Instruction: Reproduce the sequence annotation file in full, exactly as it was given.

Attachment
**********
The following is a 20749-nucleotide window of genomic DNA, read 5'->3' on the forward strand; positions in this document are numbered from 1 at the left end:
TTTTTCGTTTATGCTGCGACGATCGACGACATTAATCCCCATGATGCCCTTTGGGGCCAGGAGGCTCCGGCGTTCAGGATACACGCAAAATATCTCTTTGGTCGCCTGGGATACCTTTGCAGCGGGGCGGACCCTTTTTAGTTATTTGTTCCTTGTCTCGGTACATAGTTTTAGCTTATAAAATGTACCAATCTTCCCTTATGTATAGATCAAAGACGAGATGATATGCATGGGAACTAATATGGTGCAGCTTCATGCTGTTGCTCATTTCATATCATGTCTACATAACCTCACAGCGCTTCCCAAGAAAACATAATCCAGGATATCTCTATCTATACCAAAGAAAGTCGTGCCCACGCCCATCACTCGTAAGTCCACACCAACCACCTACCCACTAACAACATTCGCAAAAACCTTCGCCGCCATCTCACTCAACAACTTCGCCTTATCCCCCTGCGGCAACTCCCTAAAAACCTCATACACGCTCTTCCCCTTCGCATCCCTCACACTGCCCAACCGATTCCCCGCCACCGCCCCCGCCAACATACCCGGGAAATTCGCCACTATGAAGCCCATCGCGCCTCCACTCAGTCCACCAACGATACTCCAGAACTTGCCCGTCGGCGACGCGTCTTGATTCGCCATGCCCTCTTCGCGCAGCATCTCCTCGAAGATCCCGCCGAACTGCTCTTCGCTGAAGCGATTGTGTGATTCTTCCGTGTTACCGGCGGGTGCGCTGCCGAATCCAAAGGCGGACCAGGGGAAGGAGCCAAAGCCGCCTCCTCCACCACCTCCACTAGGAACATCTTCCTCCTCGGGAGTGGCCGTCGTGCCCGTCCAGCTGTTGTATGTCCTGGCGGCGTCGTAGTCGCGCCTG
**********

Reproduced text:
The following is a 20749-nucleotide window of genomic DNA, read 5'->3' on the forward strand; positions in this document are numbered from 1 at the left end:
TTTTTCGTTTATGCTGCGACGATCGACGACATTAATCCCCATGATGCCCTTTGGGGCCAGGAGGCTCCGGCGTTCAGGATACACGCAAAATATCTCTTTGGTCGCCTGGGATACCTTTGCAGCGGGGCGGACCCTTTTTAGTTATTTGTTCCTTGTCTCGGTACATAGTTTTAGCTTATAAAATGTACCAATCTTCCCTTATGTATAGATCAAAGACGAGATGATATGCATGGGAACTAATATGGTGCAGCTTCATGCTGTTGCTCATTTCATATCATGTCTACATAACCTCACAGCGCTTCCCAAGAAAACATAATCCAGGATATCTCTATCTATACCAAAGAAAGTCGTGCCCACGCCCATCACTCGTAAGTCCACACCAACCACCTACCCACTAACAACATTCGCAAAAACCTTCGCCGCCATCTCACTCAACAACTTCGCCTTATCCCCCTGCGGCAACTCCCTAAAAACCTCATACACGCTCTTCCCCTTCGCATCCCTCACACTGCCCAACCGATTCCCCGCCACCGCCCCCGCCAACATACCCGGGAAATTCGCCACTATGAAGCCCATCGCGCCTCCACTCAGTCCACCAACGATACTCCAGAACTTGCCCGTCGGCGACGCGTCTTGATTCGCCATGCCCTCTTCGCGCAGCATCTCCTCGAAGATCCCGCCGAACTGCTCTTCGCTGAAGCGATTGTGTGATTCTTCCGTGTTACCGGCGGGTGCGCTGCCGAATCCAAAGGCGGACCAGGGGAAGGAGCCAAAGCCGCCTCCTCCACCACCTCCACTAGGAACATCTTCCTCCTCGGGAGTGGCCGTCGTGCCCGTCCAGCTGTTGTATGTCCTGGCGGCGTCGTAGTCGCGCCTG